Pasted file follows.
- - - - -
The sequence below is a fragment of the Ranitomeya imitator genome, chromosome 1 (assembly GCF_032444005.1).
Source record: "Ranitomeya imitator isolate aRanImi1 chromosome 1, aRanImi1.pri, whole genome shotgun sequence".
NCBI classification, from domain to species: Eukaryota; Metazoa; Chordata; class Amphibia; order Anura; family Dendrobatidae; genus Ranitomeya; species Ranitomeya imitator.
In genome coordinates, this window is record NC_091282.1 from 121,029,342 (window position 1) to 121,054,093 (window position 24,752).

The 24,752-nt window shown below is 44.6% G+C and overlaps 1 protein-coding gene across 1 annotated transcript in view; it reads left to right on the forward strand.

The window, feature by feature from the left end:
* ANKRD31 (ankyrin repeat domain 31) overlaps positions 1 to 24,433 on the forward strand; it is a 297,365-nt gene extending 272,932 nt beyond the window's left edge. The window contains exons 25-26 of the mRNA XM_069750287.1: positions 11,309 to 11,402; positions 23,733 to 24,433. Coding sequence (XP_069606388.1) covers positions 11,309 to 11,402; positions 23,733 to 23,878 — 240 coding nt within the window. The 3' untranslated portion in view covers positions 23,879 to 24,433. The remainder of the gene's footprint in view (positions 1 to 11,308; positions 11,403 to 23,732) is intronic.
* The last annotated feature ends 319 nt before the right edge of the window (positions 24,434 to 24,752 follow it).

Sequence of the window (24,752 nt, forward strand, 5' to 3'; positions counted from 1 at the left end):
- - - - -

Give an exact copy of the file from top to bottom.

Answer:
The sequence below is a fragment of the Ranitomeya imitator genome, chromosome 1 (assembly GCF_032444005.1).
Source record: "Ranitomeya imitator isolate aRanImi1 chromosome 1, aRanImi1.pri, whole genome shotgun sequence".
NCBI classification, from domain to species: Eukaryota; Metazoa; Chordata; class Amphibia; order Anura; family Dendrobatidae; genus Ranitomeya; species Ranitomeya imitator.
In genome coordinates, this window is record NC_091282.1 from 121,029,342 (window position 1) to 121,054,093 (window position 24,752).

The 24,752-nt window shown below is 44.6% G+C and overlaps 1 protein-coding gene across 1 annotated transcript in view; it reads left to right on the forward strand.

The window, feature by feature from the left end:
* ANKRD31 (ankyrin repeat domain 31) overlaps positions 1 to 24,433 on the forward strand; it is a 297,365-nt gene extending 272,932 nt beyond the window's left edge. The window contains exons 25-26 of the mRNA XM_069750287.1: positions 11,309 to 11,402; positions 23,733 to 24,433. Coding sequence (XP_069606388.1) covers positions 11,309 to 11,402; positions 23,733 to 23,878 — 240 coding nt within the window. The 3' untranslated portion in view covers positions 23,879 to 24,433. The remainder of the gene's footprint in view (positions 1 to 11,308; positions 11,403 to 23,732) is intronic.
* The last annotated feature ends 319 nt before the right edge of the window (positions 24,434 to 24,752 follow it).

Sequence of the window (24,752 nt, forward strand, 5' to 3'; positions counted from 1 at the left end):